When the Lord revealed to us that the theme for this year should be “Growing in Gratefulness,” I knew that it would be tailor made for this season of the year.   As I think about Thanksgiving, I remember about how we’ve said over and over again this year that gratefulness is a spiritual discipline, meant to be cultivated and developed in our hearts, rather than just a feeling we have.  Only the most entitled among us fail to feel grateful to the Lord when objectively good things are happening: when work seems to be going smoothly, the kids are happy and healthy, and our marriage is in a good spot. But, what about when any of those things start being disrupted or upset, or when looking more deeply into those things we just take for granted every day? That’s when we actually have the opportunity to be grateful people.

I was thinking about the latter when I was in the hospital the other day with my daughter. She had a staph infection in her arm, a rather nasty one that kept us there four nights. As we sat there at her bedside, praying for her, I realized how deeply grateful I am for modern medicine, and how I take it for granted. I projected myself back as a frontier father, living just 100 years ago or so, staring down at my daughter and contemplating cutting her arm off myself, without anesthesia, in what might or might not have been a vain attempt to save her life. I’m grateful that’s not something I even have to contemplate. There are all kinds of things like that: cars and airplanes, cellphones and electric lights, washing machines and showers–of which I’m barely conscious, things that just work and are as much a part of my life as the air I breathe, but which are amazing, spectacular gifts from the Lord, and for which, with just a little reflection, I have an opportunity to be grateful.

There have been a number of wonderful things about this year, things I’ll always look back on with fondness and excitement. But, this year has had its challenges, as well. And, I think “Growing in Gratefulness” means embracing all of those things as gifts from the Lord for His glory and our good.

After doing life these 52 years, I’m convinced God doesn’t much care about our external, worldly circumstances. We happen to live in a country that still has more religious freedom and prosperity than any other country in world history. But, that doesn’t mean God loves you and me more than he loves His people in North Korea whose stories I saw in the International Day of Prayer video earlier this month. He doesn’t love us and hate them, or want to give us good things and give them bad things.  God always plays the long game. He’s preparing us and them to be kings and queens of the New Jerusalem.

I was reading The Lion, the Witch, and the Wardrobe to the Classical School kids at lunch the other day, and it reminded me that we’re like Peter and Edmund and Susan and Lucy, preparing for Cair Pareval.  We will rule alongside Aslan in that Kingdom. But, we’re not yet ready. We have to be prepared for that eternal mission.  This life is always about, as Russell Moore says, “an internship for the eschaton.”  All of it has meaning, the objectively good and the objectively difficult or painful, because God uses it all to mold and shape and grow us into those kings and queens.  And so, what is circumstantially good or bad to us doesn’t really matter that much to God. Although He doesn’t enjoy seeing His children suffer, He knows that there is no other way to prepare us for that brilliant, eternal future, and to build the strength and character we need to get there.  So, He often stays His hand.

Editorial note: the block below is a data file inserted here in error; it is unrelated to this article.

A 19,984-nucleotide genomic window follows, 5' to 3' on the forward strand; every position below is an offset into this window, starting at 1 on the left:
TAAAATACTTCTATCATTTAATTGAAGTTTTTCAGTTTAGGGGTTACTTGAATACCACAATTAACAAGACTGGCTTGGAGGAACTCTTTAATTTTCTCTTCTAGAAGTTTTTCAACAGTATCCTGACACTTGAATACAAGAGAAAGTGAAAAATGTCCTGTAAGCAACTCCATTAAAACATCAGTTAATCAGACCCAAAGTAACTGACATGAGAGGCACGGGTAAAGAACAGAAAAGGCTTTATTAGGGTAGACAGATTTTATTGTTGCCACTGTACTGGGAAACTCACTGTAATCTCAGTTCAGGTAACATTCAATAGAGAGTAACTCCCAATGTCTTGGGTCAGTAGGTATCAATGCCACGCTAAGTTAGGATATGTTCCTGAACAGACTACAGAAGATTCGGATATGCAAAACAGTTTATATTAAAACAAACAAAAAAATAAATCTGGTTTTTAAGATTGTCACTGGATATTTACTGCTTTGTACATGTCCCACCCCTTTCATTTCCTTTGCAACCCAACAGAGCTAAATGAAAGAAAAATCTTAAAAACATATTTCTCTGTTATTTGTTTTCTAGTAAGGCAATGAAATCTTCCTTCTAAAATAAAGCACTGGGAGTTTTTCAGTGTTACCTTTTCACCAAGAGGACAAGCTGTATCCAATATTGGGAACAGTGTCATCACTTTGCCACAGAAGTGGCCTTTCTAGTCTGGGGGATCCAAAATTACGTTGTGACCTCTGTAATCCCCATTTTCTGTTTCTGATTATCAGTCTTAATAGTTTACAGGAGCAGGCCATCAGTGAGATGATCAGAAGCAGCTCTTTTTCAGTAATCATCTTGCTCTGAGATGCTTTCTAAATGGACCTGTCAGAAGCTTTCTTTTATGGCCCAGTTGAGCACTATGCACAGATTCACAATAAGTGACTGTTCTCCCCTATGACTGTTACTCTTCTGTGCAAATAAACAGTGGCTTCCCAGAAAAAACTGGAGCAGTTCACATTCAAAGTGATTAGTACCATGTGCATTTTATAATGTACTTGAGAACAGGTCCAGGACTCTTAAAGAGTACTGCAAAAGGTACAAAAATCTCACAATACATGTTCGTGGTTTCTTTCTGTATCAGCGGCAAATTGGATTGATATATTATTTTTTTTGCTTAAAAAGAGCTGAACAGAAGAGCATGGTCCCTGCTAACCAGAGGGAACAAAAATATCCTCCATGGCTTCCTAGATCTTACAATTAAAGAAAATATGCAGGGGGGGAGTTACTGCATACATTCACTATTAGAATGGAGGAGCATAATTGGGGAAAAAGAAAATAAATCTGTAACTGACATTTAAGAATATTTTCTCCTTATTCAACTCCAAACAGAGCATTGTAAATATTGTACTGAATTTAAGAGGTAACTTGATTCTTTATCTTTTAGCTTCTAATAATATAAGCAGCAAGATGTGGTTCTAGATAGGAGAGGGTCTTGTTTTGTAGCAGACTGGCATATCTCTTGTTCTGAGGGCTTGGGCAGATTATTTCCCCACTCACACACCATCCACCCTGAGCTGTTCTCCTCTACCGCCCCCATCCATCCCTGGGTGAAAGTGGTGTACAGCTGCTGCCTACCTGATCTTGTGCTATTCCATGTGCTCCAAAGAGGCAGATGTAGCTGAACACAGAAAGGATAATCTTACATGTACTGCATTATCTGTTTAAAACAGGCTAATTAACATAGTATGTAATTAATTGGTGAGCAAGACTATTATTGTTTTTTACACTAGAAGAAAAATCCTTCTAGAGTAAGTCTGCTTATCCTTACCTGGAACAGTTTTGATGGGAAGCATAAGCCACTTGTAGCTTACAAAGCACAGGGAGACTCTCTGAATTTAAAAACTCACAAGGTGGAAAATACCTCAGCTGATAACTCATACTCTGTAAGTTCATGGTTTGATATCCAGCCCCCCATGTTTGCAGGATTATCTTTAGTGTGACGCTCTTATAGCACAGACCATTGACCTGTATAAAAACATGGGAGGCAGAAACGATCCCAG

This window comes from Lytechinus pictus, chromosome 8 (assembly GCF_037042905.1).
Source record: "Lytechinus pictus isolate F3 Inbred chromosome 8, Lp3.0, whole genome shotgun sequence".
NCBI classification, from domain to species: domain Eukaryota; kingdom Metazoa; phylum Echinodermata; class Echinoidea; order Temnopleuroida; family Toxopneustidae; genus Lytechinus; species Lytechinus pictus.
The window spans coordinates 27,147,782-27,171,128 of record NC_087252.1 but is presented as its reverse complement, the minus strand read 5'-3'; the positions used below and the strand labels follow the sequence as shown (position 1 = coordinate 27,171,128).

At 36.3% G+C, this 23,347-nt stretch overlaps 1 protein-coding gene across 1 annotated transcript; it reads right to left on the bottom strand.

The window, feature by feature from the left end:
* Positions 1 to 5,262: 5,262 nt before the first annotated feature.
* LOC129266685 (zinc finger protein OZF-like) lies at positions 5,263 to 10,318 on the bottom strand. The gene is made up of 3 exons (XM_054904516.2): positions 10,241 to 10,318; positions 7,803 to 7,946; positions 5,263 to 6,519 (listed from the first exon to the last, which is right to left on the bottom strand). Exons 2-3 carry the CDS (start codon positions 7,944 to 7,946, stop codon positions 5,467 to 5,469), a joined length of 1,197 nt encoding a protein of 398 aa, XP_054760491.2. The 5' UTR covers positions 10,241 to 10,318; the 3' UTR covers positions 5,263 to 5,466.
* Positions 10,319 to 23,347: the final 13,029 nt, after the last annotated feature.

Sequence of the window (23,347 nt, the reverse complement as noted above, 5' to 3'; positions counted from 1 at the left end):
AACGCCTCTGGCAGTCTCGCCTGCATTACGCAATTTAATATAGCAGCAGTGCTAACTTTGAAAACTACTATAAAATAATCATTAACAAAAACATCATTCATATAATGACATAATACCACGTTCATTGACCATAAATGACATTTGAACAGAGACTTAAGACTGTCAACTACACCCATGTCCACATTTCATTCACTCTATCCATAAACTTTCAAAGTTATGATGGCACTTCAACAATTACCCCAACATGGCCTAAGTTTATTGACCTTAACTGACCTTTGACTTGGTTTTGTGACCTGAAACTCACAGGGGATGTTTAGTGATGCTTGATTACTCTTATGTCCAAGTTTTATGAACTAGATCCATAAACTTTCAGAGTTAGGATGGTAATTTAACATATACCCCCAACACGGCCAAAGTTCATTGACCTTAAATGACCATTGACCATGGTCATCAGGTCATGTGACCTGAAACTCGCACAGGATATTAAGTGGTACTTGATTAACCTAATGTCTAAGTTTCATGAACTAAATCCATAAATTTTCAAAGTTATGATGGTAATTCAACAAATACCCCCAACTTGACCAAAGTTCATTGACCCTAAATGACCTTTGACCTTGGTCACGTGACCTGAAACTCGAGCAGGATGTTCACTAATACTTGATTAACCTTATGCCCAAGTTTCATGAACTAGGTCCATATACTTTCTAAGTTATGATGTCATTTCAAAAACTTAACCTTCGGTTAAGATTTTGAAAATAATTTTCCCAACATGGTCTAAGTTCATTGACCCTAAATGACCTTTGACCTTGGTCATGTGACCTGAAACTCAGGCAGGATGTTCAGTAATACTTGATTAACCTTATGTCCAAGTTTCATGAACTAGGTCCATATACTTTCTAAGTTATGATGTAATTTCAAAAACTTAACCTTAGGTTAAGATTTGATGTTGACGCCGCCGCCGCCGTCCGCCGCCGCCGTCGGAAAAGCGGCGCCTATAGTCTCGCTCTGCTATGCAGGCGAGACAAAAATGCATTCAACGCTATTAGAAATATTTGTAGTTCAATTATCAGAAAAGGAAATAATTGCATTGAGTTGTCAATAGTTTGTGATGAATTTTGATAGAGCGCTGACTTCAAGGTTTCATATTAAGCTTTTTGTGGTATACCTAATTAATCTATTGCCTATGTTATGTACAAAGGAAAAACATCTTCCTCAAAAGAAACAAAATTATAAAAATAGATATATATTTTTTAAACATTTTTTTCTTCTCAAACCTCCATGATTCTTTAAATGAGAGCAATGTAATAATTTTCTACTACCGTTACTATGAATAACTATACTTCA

I am grateful for all of you who live, and work, and play in this school community with me. I’m grateful for the joyful, exciting things we enjoy together, and for the pain and challenging work we endure together, even the pain we sometimes find in each other.  Paul’s words in Philippians 1 reverberate in my ears as I think about you this Thanksgiving: I thank my God in all my remembrance of you, always in every prayer of mine for you all making my prayer with joy,  because of your partnership in the gospel from the first day until now.  And I am sure of this, that he who began a good work in you will bring it to completion at the day of Jesus Christ.”

I love you, and I’m deeply thankful for you. Thank you for walking your family on this journey with us. Thank you for teaching your kids steadfast joy and gratefulness through goodness and struggle. God continues to do amazing things among us and through us, things for which I’m really excited.

Would you spend some time over Thanksgiving, whether after your meal on Thursday or some other time, reflecting with your family how God used both things you ordinarily take for granted and challenges in your lives this year to mold and shape you into His people? Doing so would do as much to form your children into grateful, generous people than anything else you can do.

Jay Ferguson, PhD, Head of School at Grace Community School, writes regularly on his blog, JaysBlog.org.